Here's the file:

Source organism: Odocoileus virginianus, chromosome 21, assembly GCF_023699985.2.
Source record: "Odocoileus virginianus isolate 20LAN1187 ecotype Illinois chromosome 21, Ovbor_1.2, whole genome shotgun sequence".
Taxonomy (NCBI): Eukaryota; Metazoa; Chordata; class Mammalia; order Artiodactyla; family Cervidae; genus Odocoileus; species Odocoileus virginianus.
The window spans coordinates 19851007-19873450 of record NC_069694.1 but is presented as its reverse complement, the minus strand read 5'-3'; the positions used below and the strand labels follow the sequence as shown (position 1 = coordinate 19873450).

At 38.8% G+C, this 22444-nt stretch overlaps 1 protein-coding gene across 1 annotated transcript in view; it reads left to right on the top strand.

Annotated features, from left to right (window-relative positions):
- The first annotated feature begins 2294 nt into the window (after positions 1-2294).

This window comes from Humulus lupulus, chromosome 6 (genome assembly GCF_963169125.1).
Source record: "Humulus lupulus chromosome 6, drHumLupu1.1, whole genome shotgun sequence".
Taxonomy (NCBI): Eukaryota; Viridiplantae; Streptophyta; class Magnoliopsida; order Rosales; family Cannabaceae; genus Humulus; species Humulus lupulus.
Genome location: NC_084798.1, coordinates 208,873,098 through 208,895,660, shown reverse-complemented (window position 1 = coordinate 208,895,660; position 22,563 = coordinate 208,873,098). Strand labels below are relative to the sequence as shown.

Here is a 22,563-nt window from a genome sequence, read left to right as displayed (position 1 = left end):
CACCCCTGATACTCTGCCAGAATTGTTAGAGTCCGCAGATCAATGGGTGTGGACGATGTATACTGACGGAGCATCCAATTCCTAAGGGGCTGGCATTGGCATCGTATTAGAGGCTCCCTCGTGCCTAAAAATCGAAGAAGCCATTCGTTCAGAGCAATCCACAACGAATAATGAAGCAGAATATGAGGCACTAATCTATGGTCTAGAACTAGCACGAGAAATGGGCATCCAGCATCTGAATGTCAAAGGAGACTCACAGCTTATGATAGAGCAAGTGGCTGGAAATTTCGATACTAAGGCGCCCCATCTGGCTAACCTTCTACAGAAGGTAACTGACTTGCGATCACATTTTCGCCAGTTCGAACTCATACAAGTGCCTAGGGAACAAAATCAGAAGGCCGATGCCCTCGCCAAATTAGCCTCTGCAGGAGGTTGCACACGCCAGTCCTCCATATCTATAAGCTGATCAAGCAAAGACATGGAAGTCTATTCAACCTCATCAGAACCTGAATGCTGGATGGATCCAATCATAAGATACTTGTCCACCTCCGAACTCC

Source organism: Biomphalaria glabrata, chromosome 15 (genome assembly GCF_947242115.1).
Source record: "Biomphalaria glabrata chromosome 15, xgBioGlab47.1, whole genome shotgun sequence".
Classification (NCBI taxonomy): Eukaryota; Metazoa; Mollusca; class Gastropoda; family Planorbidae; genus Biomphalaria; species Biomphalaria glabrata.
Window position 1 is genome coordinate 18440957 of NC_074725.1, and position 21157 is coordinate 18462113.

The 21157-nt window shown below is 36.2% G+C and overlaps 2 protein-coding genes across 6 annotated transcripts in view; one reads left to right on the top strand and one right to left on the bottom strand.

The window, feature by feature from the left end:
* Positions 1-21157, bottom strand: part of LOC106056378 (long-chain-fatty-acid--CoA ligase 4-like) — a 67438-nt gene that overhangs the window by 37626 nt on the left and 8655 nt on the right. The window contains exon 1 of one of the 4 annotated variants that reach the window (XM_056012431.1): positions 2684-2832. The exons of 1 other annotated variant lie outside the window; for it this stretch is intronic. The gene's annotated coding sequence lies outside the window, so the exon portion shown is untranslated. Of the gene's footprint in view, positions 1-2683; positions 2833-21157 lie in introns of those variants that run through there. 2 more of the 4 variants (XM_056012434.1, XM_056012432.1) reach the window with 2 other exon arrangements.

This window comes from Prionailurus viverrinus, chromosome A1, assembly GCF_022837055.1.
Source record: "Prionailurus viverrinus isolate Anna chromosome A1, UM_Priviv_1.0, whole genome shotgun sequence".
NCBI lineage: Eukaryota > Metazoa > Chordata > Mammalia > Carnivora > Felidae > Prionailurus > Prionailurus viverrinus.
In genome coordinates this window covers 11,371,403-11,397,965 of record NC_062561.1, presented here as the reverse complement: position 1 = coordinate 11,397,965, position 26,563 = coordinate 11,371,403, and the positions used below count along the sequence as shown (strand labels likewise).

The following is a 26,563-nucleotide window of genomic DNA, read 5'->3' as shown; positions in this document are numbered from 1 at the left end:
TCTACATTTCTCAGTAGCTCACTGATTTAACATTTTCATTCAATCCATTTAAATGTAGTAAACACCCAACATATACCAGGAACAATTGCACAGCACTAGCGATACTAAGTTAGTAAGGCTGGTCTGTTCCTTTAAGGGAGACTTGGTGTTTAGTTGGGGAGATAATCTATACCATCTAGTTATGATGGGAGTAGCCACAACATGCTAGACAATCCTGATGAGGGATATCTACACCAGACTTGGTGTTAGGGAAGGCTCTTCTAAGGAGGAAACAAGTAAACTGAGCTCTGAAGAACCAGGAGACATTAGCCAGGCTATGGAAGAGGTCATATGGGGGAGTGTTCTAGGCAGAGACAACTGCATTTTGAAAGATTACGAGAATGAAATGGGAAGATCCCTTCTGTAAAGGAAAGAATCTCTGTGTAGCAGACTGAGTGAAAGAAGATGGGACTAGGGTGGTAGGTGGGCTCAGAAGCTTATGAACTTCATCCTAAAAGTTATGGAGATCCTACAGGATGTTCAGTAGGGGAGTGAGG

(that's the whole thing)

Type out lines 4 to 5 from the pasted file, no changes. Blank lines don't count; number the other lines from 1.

The window spans coordinates 19851007-19873450 of record NC_069694.1 but is presented as its reverse complement, the minus strand read 5'-3'; the positions used below and the strand labels follow the sequence as shown (position 1 = coordinate 19873450).

At 38.8% G+C, this 22444-nt stretch overlaps 1 protein-coding gene across 1 annotated transcript in view; it reads left to right on the top strand.